Amicus curiae is used when there is a true need to help the court move the case forward, as a litigant cannot advance their case. Choosing to appear in court unrepresented or running out of money and being unable to continue paying or hire a lawyer doesn’t mean in and of itself that a litigant can’t move a case forward — that’s not an amicus role per se, Melamed says.

“I think the court of appeal, from an amicus point of view, got it right,” he says. “Just because they’re unrepresented or partway through the trial they’re going to be misrepresented, and it might feel uncomfortable or hard for you as the judge, [but] that’s not really the point of amicus. A lot of family law matters are now with unrepresented parties, and if this licence were given whenever there was a difficult case or a difficult person to appoint counsel to help the court, it’s a replacement for legal aid, which isn’t something the province would want to do I presume.”

The Supreme Court of Canada established what an amicus is and when an amicus should be appointed back in 2013, in Ontario v. Criminal Lawyers’ Association of Ontario — but in the context of a criminal case in which the liberty of the accused is at stake, Howie points out.

While the appeal court did not create any new law with regard to the role of an amicus, he says the case is unique in that the trial judge appointed an amicus in the context of a private dispute, which prompted the appeal court to reiterate that the role of an amicus arises in those “exceptional circumstances” in which the court requires assistance, and he says the court did an “admirable job defining the role of an amicus and further setting out the test so narrowly that it will be extremely uncommon that one will ever be appointed.”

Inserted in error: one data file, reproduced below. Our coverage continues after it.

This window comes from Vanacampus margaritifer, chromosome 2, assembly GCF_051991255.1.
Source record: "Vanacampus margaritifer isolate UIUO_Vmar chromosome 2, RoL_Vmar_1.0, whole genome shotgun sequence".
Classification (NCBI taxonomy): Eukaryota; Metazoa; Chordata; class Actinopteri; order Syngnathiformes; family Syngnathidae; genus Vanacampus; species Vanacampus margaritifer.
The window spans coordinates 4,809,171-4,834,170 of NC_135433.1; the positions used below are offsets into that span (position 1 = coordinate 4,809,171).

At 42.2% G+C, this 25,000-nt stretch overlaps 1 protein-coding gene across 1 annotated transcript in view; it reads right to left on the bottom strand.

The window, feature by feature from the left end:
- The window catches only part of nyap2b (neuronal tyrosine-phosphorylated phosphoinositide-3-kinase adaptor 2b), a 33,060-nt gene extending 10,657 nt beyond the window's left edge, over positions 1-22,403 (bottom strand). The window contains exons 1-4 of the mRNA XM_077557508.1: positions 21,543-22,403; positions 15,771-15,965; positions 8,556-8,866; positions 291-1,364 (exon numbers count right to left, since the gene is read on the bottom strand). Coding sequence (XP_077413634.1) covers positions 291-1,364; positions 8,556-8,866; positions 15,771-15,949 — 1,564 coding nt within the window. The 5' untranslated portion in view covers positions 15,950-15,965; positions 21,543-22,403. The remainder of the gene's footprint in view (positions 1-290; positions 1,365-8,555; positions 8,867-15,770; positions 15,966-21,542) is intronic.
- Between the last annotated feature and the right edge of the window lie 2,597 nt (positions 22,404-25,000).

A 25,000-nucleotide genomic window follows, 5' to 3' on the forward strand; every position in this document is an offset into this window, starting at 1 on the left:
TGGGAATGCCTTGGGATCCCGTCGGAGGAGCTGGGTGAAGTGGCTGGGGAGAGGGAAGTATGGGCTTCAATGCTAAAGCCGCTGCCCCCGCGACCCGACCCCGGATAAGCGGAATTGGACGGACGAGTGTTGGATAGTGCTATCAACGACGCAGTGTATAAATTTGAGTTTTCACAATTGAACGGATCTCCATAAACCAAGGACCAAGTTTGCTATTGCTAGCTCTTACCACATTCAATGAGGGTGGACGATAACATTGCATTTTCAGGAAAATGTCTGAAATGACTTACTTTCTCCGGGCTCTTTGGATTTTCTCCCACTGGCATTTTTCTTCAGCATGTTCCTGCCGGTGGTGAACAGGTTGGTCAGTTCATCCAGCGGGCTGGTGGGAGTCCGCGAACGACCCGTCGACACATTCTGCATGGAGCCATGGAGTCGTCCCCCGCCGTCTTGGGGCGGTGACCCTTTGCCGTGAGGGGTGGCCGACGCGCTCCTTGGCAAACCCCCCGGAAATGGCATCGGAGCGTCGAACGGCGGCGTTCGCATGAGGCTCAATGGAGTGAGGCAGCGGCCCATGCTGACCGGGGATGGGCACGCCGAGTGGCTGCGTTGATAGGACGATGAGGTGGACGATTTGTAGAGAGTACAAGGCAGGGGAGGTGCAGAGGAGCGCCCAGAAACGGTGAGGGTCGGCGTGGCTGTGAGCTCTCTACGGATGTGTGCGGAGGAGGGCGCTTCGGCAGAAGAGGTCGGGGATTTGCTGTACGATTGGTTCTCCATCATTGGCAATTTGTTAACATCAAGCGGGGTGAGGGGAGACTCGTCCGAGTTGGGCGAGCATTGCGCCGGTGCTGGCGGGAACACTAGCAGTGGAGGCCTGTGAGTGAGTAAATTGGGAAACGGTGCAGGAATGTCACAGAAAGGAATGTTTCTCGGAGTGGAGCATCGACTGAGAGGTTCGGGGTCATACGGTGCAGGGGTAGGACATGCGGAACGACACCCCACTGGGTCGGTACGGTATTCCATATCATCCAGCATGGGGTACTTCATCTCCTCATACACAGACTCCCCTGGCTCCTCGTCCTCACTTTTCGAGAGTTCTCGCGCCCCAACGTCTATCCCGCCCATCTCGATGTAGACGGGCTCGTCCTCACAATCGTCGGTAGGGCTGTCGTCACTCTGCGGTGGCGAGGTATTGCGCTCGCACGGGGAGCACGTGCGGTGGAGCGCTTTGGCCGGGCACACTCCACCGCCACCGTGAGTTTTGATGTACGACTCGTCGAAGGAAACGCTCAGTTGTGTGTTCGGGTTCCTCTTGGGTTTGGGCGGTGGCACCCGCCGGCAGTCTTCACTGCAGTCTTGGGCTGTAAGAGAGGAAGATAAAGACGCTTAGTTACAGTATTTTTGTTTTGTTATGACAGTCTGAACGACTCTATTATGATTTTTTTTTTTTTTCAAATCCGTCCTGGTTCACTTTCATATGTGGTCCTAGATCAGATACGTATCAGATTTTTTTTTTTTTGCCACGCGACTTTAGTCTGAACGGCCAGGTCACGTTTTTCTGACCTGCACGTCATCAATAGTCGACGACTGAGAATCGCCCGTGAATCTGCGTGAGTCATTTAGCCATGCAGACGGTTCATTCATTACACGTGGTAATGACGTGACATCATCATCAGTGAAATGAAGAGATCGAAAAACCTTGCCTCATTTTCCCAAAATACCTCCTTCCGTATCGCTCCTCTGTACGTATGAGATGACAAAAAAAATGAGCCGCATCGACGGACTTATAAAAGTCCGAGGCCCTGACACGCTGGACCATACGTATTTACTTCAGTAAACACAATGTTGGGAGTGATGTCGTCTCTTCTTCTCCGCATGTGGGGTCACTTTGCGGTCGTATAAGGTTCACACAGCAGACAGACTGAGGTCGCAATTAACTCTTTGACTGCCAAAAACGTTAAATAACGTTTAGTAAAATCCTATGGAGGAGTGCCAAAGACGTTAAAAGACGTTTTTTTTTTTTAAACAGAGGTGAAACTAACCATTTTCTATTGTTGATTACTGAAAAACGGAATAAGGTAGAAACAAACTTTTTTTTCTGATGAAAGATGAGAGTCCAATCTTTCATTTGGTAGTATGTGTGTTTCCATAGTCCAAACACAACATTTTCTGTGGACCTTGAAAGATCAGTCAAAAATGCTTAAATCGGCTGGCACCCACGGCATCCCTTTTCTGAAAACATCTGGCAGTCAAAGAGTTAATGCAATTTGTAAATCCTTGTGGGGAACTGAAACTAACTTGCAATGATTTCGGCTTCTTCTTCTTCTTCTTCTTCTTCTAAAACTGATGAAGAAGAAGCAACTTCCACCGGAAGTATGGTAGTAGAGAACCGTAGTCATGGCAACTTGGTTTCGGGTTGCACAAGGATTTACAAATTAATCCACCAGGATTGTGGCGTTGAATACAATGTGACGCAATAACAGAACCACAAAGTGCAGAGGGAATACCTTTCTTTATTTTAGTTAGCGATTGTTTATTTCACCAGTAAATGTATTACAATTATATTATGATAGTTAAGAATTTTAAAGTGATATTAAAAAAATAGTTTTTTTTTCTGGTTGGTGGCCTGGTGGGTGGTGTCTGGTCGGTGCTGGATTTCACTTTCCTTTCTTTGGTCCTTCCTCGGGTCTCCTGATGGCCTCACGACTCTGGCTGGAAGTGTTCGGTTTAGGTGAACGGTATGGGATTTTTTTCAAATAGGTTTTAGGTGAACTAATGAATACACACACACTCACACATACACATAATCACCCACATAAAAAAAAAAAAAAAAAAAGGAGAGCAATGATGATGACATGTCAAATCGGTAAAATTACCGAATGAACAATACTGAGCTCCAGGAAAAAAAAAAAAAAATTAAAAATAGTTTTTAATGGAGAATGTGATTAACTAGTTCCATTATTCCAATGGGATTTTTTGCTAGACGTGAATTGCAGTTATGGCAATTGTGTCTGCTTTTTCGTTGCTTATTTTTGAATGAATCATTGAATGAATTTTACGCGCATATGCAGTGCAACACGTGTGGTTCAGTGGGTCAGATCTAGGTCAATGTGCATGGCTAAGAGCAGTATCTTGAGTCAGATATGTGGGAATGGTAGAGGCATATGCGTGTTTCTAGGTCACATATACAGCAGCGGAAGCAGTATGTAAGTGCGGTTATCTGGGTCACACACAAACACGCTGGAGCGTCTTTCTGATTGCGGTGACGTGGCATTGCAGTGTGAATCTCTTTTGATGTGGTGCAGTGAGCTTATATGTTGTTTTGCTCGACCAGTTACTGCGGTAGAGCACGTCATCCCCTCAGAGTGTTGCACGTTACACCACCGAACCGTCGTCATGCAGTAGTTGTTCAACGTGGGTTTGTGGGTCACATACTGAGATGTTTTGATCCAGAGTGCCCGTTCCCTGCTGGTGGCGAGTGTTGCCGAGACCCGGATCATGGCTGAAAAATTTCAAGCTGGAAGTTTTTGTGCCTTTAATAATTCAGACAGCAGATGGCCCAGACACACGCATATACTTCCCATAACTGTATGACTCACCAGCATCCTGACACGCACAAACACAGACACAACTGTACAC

The decision says “the relevant principles from CLA must be applied to family law litigation with necessary modifications” and goes on to lay out the non-exhaustive list of exceptional circumstances and considerations to be made. The list includes not infringing on the right of a party to self-represent; noting that the trial judge should exercise their discretion to appoint “sparingly and with caution” and “rarely”; and tasking the trial judge with ensuring that the amicus does not slide over to the role of counsel by way of  “mission creep.”

Another test is “the stakes must be high enough” and Howie calls it a positive development that “the court recognized that the lives of three children can ‘raise the stakes high enough,’ just as much as a potential jail sentence — or at least the court recognized that the argument can be made.”

“Dealing with children is not simply a private dispute, which can be trumped by criminal law,” he adds.

But Howie takes issue with one aspect of the ruling, which he calls troubling — how the court expects the trial judge to deal with the self-represented. He says the Court of Appeal spent some time explaining what the function of the trial judge is with regard to self-represented litigants, where the ruling reiterated the “active approach” that is expected of the trial judge. 

“What is missing in this analysis, in my view, is the possible perception of the represented party that the scales are being tilted in favour of the unrepresented because the trial judge is taking an ‘active approach,’ such as ‘accommodating’ the self-represented parties’ ‘unfamiliarity with the trial process,’” Howie says.

He also notes that the ruling seems to say — “perhaps inadvertently and perhaps not” — that the Court of Appeal endorses what it calls the “common practice” of having the trial judge “walk a self-represented party through the essential documents, giving the party every opportunity to explain under oath, line by line, his or her pleading, financial statement, and any pertinent documents . . .”

“Unintended consequences are a funny thing,” Howie says. “It seems to me that the more the court bends over to assist self-represented litigants, the more self-represented parties the court will face — and in that group, there are more than enough people who can certainly afford to pay for a lawyer but will not. It will prove to be a self-fulfilling prophecy.”